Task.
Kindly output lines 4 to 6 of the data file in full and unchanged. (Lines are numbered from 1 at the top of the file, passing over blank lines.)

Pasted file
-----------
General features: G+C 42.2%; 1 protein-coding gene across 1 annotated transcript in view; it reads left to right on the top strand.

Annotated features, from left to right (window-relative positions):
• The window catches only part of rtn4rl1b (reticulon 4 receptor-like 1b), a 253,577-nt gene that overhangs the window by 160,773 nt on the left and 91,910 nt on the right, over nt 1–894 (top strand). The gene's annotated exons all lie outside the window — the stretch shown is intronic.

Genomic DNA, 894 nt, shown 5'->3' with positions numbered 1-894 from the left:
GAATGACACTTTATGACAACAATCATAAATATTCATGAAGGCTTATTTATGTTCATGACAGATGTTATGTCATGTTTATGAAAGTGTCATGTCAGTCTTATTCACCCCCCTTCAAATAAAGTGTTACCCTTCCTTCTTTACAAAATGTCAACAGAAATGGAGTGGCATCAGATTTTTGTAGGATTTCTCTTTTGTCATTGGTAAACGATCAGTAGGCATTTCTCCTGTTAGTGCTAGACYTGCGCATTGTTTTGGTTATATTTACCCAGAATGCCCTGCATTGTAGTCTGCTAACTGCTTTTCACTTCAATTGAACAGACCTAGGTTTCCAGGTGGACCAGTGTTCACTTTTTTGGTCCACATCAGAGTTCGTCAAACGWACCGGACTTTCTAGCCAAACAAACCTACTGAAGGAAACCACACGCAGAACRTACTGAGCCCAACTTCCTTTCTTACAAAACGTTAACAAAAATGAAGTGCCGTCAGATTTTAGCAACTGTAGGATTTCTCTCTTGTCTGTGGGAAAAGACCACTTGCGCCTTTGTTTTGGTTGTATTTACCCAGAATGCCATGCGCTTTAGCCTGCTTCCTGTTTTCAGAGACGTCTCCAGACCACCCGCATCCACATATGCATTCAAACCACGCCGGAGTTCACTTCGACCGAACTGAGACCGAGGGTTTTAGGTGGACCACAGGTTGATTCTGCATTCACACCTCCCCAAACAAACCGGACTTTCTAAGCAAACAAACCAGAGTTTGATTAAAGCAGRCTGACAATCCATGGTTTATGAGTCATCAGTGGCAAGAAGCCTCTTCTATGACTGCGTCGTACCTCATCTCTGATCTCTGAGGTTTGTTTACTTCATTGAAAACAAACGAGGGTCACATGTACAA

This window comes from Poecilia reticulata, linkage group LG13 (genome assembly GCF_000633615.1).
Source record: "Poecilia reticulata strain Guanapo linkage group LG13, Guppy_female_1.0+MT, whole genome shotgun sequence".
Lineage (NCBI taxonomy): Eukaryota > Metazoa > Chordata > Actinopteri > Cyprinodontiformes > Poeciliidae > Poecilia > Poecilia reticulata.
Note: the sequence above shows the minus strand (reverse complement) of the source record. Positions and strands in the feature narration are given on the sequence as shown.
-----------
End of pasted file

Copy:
Genomic DNA, 894 nt, shown 5'->3' with positions numbered 1-894 from the left:
GAATGACACTTTATGACAACAATCATAAATATTCATGAAGGCTTATTTATGTTCATGACAGATGTTATGTCATGTTTATGAAAGTGTCATGTCAGTCTTATTCACCCCCCTTCAAATAAAGTGTTACCCTTCCTTCTTTACAAAATGTCAACAGAAATGGAGTGGCATCAGATTTTTGTAGGATTTCTCTTTTGTCATTGGTAAACGATCAGTAGGCATTTCTCCTGTTAGTGCTAGACYTGCGCATTGTTTTGGTTATATTTACCCAGAATGCCCTGCATTGTAGTCTGCTAACTGCTTTTCACTTCAATTGAACAGACCTAGGTTTCCAGGTGGACCAGTGTTCACTTTTTTGGTCCACATCAGAGTTCGTCAAACGWACCGGACTTTCTAGCCAAACAAACCTACTGAAGGAAACCACACGCAGAACRTACTGAGCCCAACTTCCTTTCTTACAAAACGTTAACAAAAATGAAGTGCCGTCAGATTTTAGCAACTGTAGGATTTCTCTCTTGTCTGTGGGAAAAGACCACTTGCGCCTTTGTTTTGGTTGTATTTACCCAGAATGCCATGCGCTTTAGCCTGCTTCCTGTTTTCAGAGACGTCTCCAGACCACCCGCATCCACATATGCATTCAAACCACGCCGGAGTTCACTTCGACCGAACTGAGACCGAGGGTTTTAGGTGGACCACAGGTTGATTCTGCATTCACACCTCCCCAAACAAACCGGACTTTCTAAGCAAACAAACCAGAGTTTGATTAAAGCAGRCTGACAATCCATGGTTTATGAGTCATCAGTGGCAAGAAGCCTCTTCTATGACTGCGTCGTACCTCATCTCTGATCTCTGAGGTTTGTTTACTTCATTGAAAACAAACGAGGGTCACATGTACAA

This window comes from Poecilia reticulata, linkage group LG13 (genome assembly GCF_000633615.1).